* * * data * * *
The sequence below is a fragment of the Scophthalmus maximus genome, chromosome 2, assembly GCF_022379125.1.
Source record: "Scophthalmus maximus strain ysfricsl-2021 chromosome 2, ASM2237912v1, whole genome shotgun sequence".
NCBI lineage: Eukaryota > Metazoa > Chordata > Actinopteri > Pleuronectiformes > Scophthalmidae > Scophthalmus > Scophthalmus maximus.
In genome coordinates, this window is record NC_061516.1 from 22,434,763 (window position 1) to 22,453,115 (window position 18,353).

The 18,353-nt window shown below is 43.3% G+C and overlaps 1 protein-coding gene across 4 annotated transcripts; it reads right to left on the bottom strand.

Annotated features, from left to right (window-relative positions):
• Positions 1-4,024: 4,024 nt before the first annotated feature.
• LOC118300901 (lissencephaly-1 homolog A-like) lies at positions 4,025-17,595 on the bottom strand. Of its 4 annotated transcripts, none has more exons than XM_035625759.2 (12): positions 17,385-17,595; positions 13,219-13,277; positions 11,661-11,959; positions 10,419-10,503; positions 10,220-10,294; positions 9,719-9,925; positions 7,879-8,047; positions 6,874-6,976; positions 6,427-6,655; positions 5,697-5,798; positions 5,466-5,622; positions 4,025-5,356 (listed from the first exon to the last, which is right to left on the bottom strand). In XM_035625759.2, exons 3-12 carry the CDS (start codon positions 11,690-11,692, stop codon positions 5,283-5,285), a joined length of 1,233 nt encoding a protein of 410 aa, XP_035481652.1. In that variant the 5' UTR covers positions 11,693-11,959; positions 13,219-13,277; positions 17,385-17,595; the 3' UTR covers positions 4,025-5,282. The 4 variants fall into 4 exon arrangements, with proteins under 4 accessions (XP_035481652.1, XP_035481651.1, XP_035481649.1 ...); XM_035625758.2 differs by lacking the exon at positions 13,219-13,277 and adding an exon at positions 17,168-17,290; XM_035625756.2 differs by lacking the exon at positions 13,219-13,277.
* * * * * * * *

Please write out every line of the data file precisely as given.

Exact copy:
The sequence below is a fragment of the Scophthalmus maximus genome, chromosome 2, assembly GCF_022379125.1.
Source record: "Scophthalmus maximus strain ysfricsl-2021 chromosome 2, ASM2237912v1, whole genome shotgun sequence".
NCBI lineage: Eukaryota > Metazoa > Chordata > Actinopteri > Pleuronectiformes > Scophthalmidae > Scophthalmus > Scophthalmus maximus.
In genome coordinates, this window is record NC_061516.1 from 22,434,763 (window position 1) to 22,453,115 (window position 18,353).

The 18,353-nt window shown below is 43.3% G+C and overlaps 1 protein-coding gene across 4 annotated transcripts; it reads right to left on the bottom strand.

Annotated features, from left to right (window-relative positions):
• Positions 1-4,024: 4,024 nt before the first annotated feature.
• LOC118300901 (lissencephaly-1 homolog A-like) lies at positions 4,025-17,595 on the bottom strand. Of its 4 annotated transcripts, none has more exons than XM_035625759.2 (12): positions 17,385-17,595; positions 13,219-13,277; positions 11,661-11,959; positions 10,419-10,503; positions 10,220-10,294; positions 9,719-9,925; positions 7,879-8,047; positions 6,874-6,976; positions 6,427-6,655; positions 5,697-5,798; positions 5,466-5,622; positions 4,025-5,356 (listed from the first exon to the last, which is right to left on the bottom strand). In XM_035625759.2, exons 3-12 carry the CDS (start codon positions 11,690-11,692, stop codon positions 5,283-5,285), a joined length of 1,233 nt encoding a protein of 410 aa, XP_035481652.1. In that variant the 5' UTR covers positions 11,693-11,959; positions 13,219-13,277; positions 17,385-17,595; the 3' UTR covers positions 4,025-5,282. The 4 variants fall into 4 exon arrangements, with proteins under 4 accessions (XP_035481652.1, XP_035481651.1, XP_035481649.1 ...); XM_035625758.2 differs by lacking the exon at positions 13,219-13,277 and adding an exon at positions 17,168-17,290; XM_035625756.2 differs by lacking the exon at positions 13,219-13,277.